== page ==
How do I Create a Calorie Deficit for Weight Loss?

Counting calories is an effective and direct method of creating a calorie deficit for weight loss. Your body requires a very specific number of calories in order to function.

Calculate your own calorie deficit for weight loss. (Image: Fascinadora/iStock/GettyImages)

If your body receives an excess of calories, you will gain weight. Conversely, by decreasing your caloric intake, you can create a calorie deficit and lose weight. To make up for the calorie deficit, your body burns fat for energy. Knowing how to safely create a calorie deficit is the first step toward successful weight loss.

Tip

A caloric deficit is created by eating less, moving more or a combination of both.

Step 1: Calorie Deficit Calculator

Calculate the number of calories your body needs in order to maintain your current weight. Your basal metabolic rate, commonly called your BMR, is a measurement of the number of calories your body burns in a day at rest. The BMR formula for men is as follows: BMR = 66 + (6.23 x weight in pounds) + (12.7 x height in inches) - 6.8 x age in years). The formula for women varies slightly, and is as follows: BMR = 655 + (4.35 x weight in pounds) + (4.7 x height in inches) - (4.7 x age in years), according to BMI-calculator.net.

Step 2: Calorie Deficit Diet

Reduce your daily caloric intake to create a calorie deficit diet between your BMR and your daily intake. The more calories you cut from your BMR, the larger the caloric deficit, which means more weight loss. MedlinePlus recommends a daily caloric reduction of 500 calories for weight loss of one pound per week, or 1,000 calories for two pounds per week. Follow these guidelines to establish your daily caloric intake. For example, a person with a BMR of 2,000 calories who wants to lose one pound per week should reduce their daily calorie allowance to 1,500 calories.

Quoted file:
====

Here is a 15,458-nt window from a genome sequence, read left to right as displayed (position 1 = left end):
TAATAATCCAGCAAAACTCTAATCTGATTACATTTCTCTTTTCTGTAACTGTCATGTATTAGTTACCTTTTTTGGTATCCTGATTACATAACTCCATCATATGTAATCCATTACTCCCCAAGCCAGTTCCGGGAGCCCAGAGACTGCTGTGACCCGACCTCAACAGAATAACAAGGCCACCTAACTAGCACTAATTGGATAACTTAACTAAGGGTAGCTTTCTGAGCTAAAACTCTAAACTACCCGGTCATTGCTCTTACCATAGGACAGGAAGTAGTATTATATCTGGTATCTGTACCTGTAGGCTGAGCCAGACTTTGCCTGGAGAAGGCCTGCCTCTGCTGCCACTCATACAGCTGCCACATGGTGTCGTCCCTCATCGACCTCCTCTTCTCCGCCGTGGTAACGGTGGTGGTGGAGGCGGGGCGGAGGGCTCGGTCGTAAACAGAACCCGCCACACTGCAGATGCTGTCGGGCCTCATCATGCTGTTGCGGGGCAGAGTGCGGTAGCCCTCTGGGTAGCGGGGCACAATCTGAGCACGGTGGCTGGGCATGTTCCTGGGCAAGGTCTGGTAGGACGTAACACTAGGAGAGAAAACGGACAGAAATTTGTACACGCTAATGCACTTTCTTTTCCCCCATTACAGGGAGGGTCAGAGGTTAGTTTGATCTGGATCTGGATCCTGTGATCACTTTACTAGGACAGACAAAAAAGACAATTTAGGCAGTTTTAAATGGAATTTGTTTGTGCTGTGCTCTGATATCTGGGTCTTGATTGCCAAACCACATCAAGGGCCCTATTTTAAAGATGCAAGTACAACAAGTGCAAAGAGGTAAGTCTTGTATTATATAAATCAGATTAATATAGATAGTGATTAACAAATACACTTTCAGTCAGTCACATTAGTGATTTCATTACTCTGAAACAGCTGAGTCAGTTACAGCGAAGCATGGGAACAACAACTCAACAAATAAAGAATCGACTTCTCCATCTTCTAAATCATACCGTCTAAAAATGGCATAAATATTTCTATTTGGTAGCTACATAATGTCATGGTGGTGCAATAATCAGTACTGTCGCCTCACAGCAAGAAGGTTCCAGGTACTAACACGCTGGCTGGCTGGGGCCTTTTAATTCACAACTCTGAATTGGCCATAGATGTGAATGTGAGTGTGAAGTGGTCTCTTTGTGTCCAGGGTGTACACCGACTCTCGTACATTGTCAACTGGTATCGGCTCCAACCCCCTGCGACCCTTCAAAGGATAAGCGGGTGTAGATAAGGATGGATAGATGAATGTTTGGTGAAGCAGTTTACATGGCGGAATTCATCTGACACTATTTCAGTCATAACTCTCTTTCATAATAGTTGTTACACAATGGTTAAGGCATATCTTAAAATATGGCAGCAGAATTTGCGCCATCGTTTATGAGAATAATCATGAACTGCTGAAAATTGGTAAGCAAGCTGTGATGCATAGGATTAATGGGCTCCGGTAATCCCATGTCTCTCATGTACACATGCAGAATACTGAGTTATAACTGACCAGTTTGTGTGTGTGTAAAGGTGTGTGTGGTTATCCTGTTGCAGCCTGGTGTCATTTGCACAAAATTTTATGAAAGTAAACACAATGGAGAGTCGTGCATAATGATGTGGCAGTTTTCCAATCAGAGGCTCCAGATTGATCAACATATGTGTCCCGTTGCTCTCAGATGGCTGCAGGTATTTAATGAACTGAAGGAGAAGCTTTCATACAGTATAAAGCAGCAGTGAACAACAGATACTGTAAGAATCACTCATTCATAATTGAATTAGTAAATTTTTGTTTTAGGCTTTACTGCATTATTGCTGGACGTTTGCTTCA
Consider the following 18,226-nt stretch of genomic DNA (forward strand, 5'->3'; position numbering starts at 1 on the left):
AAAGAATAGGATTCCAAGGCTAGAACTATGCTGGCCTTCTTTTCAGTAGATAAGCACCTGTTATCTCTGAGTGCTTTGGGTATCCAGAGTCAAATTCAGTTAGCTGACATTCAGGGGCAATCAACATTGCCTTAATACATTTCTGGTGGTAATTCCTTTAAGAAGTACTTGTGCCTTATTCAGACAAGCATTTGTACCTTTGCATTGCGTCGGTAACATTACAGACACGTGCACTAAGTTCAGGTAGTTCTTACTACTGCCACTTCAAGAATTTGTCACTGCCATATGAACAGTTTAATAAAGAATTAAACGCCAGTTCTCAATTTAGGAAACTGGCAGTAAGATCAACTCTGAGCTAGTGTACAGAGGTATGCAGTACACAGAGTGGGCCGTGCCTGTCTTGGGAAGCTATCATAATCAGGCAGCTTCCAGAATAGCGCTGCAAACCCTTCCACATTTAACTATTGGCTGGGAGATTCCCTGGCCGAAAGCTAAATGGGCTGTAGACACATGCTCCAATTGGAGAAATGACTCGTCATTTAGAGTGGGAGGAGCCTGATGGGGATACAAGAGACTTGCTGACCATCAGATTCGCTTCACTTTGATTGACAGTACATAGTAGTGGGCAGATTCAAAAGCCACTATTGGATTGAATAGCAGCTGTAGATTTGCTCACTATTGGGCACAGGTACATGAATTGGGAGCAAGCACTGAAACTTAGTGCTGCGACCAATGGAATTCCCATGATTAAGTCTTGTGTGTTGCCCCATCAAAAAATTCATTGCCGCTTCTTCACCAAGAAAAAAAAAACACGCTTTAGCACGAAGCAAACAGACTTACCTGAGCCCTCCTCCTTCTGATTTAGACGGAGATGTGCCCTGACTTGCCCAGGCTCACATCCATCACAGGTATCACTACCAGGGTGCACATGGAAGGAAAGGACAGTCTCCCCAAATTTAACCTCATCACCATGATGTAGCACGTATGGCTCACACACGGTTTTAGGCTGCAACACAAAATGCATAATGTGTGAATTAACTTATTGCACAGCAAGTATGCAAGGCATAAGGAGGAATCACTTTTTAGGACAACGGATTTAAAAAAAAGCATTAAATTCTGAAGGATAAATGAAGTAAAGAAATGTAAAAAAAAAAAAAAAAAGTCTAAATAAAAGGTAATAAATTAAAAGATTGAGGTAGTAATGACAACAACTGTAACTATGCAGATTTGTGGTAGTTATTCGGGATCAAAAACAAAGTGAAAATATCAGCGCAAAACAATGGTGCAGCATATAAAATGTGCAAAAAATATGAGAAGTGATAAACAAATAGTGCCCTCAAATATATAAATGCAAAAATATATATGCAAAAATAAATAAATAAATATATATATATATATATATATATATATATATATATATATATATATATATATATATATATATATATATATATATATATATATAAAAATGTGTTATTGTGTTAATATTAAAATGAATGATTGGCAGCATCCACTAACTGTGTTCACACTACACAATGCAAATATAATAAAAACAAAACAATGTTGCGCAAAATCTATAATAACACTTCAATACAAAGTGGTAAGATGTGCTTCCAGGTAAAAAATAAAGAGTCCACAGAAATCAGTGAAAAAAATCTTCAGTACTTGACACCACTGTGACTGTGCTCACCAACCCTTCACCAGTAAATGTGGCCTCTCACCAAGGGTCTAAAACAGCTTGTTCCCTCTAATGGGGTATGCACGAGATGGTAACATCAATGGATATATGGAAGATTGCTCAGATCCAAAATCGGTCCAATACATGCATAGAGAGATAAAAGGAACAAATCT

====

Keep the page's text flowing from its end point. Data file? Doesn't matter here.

Step 3: Increase Your Activity

Increase your calorie deficit with regular exercise to help create a calorie deficit for weight loss, as described by the Centers for Disease Control and Prevention. Measure your heart rate at the end of your workout by placing your fingers on the side of your throat, where your carotid artery is located. To find the calories you burn with exercise, use a calculator and the appropriate equation: Males: [(-55.0969 + (.6309 x heart rate in beats per minute) + (.438 x weight in pounds) + (.2017 x age in years)] / 4.184; or females: [(-20.4022 + (.4472 x heart rate in beats per minute) + (.278 x weight in pounds) + (.074 x age in years)] / 4.184.

Multiply your result by the number of minutes you exercised. Add the total number of calories to your BMR to find your total daily caloric allowance. For example: A person with a BMR of 2,000 calories, who burns 300 calories from exercise, with a weight loss goal of 1 pound per week, has a daily caloric allowance of 1,800 calories (2,000 - 500 + 300).

Tip

Get a heart rate monitor to evaluate your heart rate during exercise.

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